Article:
Zeng Jinyan / AP

China sex-worker advocate ‘blocked’ from travel amid US talks

Meanwhile, another dissident says he was beaten by plainclothes police in Beijing

A prominent Chinese advocate for sex workers alleged Wednesday that she was barred from leaving China as high-level talks between U.S. and Chinese officials came to a close in Beijing this week.

Ye Haiyan, based in the central province of Hubei, became internationally known when she orchestrated a campaign against Hainan province officials whom she and others accused of covering up a sex-abuse scandal involving multiple schoolchildren. As part of the protest, Ye posted a naked picture of herself online along with the words: “Get a room with me — leave the schoolkids alone.”

Ye said she submitted her passport to emigration authorities on June 24 with an application for an exit permit to travel to Melbourne, Australia, for the 20th International AIDS Conference, which starts July 20.

The permit typically takes about three days to obtain. But Ye said authorities told her they had already returned her passport via mail, and that it may have been lost. This is often the way the Chinese government prevents dissidents from leaving the country, she said.

“And now they won’t return my calls. That means there are forces behind the scenes that won’t let me go,” she said. “I’m trapped in this country.”

Ye has already missed her flight.

China’s Ministry of Foreign Affairs was not immediately available for comment.

Ye said the government decision to block her leaving was part of a larger crackdown on dissidents during the U.S.-China Strategic and Economic Dialogue, an annual meeting of top-level diplomats. On Tuesday, diplomats from both nations met to discuss collaborations on what they called "counterterrorism" measures, amid efforts by Beijing to combat what it has said are ethnic Uighur armed groups from the western province of Xinjiang. 

In recent weeks, another prominent Chinese HIV/AIDS rights advocate, Hu Jia, mounted a campaign on social media to have U.S. officials, like Secretary of State John Kerry, speak to their Chinese counterparts about Hu's ongoing house arrest, now in its fifth month.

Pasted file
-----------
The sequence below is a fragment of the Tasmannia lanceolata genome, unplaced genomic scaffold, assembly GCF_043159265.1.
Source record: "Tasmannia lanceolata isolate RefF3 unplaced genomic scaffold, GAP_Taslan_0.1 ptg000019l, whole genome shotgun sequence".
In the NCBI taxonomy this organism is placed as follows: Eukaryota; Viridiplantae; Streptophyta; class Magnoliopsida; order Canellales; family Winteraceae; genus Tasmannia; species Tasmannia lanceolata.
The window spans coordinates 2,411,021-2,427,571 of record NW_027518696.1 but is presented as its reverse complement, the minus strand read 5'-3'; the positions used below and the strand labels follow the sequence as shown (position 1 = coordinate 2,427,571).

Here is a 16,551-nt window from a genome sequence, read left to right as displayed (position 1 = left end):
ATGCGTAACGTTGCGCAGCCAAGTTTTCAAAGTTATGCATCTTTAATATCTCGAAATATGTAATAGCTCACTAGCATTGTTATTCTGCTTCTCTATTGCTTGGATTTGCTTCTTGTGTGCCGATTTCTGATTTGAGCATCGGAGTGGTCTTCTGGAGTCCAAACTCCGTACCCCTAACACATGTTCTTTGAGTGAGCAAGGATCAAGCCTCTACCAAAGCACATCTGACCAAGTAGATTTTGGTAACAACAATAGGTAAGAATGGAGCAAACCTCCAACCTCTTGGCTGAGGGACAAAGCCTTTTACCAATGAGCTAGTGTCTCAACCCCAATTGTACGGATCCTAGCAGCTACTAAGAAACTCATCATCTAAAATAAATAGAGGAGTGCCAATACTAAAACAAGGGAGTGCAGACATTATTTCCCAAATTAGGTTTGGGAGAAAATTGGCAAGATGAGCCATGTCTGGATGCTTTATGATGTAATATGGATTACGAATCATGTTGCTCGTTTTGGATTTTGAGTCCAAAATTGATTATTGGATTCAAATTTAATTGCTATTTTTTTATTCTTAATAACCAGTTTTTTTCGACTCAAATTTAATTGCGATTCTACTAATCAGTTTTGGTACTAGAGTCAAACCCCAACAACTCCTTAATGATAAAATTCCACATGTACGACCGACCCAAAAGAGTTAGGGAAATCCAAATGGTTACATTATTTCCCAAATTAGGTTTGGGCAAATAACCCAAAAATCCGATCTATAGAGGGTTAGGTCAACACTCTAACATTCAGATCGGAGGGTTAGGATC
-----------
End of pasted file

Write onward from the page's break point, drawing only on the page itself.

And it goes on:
On Wednesday, Hu said on Twitter that he had been beaten by plainclothes police not far from Beijing’s Chaoyang embassy district. His tweet was accompanied by a photo of what appeared to be blood streaming from his face.

“When we criticize the Chinese government, they think we must support or be supported by America. That’s ridiculous,” Ye said.

“We also oppose a lot of human rights issues in the United States.”

Hu and Ye are both advocates for HIV/AIDS awareness and medical rights under the new administration of Chinese Premier Li Keqiang, who took office in 2013. During his time as Henan’s party chief, he oversaw the covering up of an HIV/AIDS epidemic in impoverished areas, where people routinely sold their blood for money. Li infamously barred NGOs and medical practitioners from reaching victims to address the epidemic.

Ye’s alleged travel restriction comes amid a slew of measures to ban sex work across the country, and in particular in the nation’s south, what has been hailed as part of President Xi Jinping’s bid to uproot corruption in the public and private sector.

The campaign has already nabbed well over 1,000 suspects in Guangdong province — an area that has traditionally been an epicenter of the Chinese sex trade. Last month the campaign penetrated people’s smartphones, reportedly shutting down 20 million “prostitution-related accounts” on the popular instant messaging service WeChat.

“It’s ridiculous for the [federal] government to be so closely monitoring the machinations of the country’s sex industry,” Ye said, explaining that it was normally a matter for local law enforcement.

Authorities have stopped her from meeting with sex workers and providing them with sexual health education.

The crackdown, she said, has pushed the sex industry “further underground, into even more dangerous situations.”

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